All the time, the Muslims rode its waves for conquest. Muslim sea power contributed greatly in this period towards making it a prosperous one for the commercial economies of various Muslim states and towards promoting Muslim maritime traffic throughout the Mediterranean Pryor, n. The Muslims came closest to achieving their goals in the first two to three decades of the eighth century, after which their expansion slowed down. They did completely overrun the Persian Empire. The first three Arab civil wars, A.

    Their failure resulted more from their own internal dissensions than from the recuperative powers and military adaptations of their opponents in the seventh and early eighth centuries.

    The high water mark of military expansion against Byzantium was probably the first or second siege of Constantinople A. In any case, the first Muslim civil war seriously arrested the growing military momentum of the Muslims Kaegi, From the earliest times, Constantinople had been the ultimate goal of the Muslim conquests, and its continuous presence in the Arabic Islamic texts throughout the medieval period reflects its symbolic importance as an ideal city representing the totality of the achievements of a grandiose Christian civilization.

    With the conquest of the Byzantine capital, one of the inveterate dreams and most cherished goals of Islamic ideology were to be realized. The focus of the early references to Constantinople was on its ultimate conquest. The tenacious resistance of the Byzantines relegated the conquest of the Byzantine capital to apocalypticism. Constantinople had survived the successive attempts of Muslim armies to capture it.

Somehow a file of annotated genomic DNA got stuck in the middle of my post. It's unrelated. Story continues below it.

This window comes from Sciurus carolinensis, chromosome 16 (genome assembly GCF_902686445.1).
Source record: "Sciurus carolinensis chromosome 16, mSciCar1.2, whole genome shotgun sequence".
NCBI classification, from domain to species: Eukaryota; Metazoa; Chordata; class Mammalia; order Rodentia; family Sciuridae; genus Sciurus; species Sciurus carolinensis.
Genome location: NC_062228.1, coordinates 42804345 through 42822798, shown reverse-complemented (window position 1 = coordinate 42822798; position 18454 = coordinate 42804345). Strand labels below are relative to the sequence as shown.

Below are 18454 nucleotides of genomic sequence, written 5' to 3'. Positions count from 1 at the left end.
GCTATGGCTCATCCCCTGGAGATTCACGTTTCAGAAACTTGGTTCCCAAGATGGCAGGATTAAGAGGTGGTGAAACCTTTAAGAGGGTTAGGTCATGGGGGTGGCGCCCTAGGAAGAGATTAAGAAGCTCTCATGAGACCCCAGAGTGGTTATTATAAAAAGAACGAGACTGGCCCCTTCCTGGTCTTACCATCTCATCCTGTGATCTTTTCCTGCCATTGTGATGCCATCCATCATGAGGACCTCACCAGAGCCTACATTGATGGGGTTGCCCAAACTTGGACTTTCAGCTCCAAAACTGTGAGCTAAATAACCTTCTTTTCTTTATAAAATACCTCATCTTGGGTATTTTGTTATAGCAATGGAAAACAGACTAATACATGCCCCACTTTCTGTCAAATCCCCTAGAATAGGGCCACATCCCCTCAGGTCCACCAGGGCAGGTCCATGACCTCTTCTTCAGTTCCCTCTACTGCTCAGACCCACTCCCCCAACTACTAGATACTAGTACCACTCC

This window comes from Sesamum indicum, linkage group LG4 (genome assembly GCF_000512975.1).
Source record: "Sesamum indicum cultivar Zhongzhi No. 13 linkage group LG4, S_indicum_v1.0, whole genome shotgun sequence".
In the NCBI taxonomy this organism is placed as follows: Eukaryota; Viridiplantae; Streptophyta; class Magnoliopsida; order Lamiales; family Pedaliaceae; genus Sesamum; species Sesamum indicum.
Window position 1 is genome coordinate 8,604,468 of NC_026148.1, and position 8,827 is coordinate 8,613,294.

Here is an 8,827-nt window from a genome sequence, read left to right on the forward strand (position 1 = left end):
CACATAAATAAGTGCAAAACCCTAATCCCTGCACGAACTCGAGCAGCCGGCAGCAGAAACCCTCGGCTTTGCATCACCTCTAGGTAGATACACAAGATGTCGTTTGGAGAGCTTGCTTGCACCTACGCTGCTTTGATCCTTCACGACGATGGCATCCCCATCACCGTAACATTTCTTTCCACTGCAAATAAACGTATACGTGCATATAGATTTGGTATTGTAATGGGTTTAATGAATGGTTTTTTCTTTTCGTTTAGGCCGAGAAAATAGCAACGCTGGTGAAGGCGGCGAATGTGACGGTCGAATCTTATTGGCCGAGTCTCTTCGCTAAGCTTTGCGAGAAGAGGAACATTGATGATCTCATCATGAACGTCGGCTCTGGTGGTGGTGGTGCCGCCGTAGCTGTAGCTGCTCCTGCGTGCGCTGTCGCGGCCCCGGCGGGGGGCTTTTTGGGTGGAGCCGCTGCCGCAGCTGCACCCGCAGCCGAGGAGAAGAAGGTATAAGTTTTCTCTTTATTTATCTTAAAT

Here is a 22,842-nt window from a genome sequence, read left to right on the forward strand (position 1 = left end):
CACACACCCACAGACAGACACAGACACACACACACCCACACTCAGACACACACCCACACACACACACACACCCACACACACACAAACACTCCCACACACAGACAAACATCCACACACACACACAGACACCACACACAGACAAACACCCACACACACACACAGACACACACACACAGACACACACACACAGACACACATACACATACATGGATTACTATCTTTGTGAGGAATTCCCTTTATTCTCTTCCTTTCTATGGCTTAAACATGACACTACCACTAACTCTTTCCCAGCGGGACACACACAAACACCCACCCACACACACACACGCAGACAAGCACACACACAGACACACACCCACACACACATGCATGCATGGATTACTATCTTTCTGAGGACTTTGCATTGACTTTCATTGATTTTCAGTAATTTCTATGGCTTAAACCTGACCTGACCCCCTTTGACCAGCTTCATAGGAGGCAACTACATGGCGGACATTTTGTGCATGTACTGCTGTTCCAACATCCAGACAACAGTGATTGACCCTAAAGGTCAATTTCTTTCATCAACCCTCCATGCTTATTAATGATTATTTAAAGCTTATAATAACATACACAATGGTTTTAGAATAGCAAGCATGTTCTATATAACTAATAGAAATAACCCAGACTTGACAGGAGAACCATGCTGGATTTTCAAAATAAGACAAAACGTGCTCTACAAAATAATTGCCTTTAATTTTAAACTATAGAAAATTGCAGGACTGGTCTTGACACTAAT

When reading Arabic-Islamic medieval literature, it is impossible to avoid noticing the special mystique that Constantinople held for the Arab Muslims. They were also responding to its literary and historical associations. It is therefore crucial to recognize that the perception of space was shaped by subjective factors, for space is not only part of the material world but is part of the world of imagination, as well. The texts and the discourses contained within them convey the unmistakable ambiguity and complexity that underlay the Arab Muslim attraction to, and understanding of, the Byzantine capital.

    This intricate image did not go unnoticed by contemporaries. Knowledge of the Byzantine Empire meant knowledge of its boundaries, countryside, and cities, as well as the routes and mountain passes leading to it, and especially to its capital. For Muslim geography, Constantinople is located at that place where the continent extends to Rome and the land of the Franks, to the east is the land of the Turks. For the Arabs, the significance of Constantinople lay as much in its political and cultural prestige as in its material affluence and magnificence.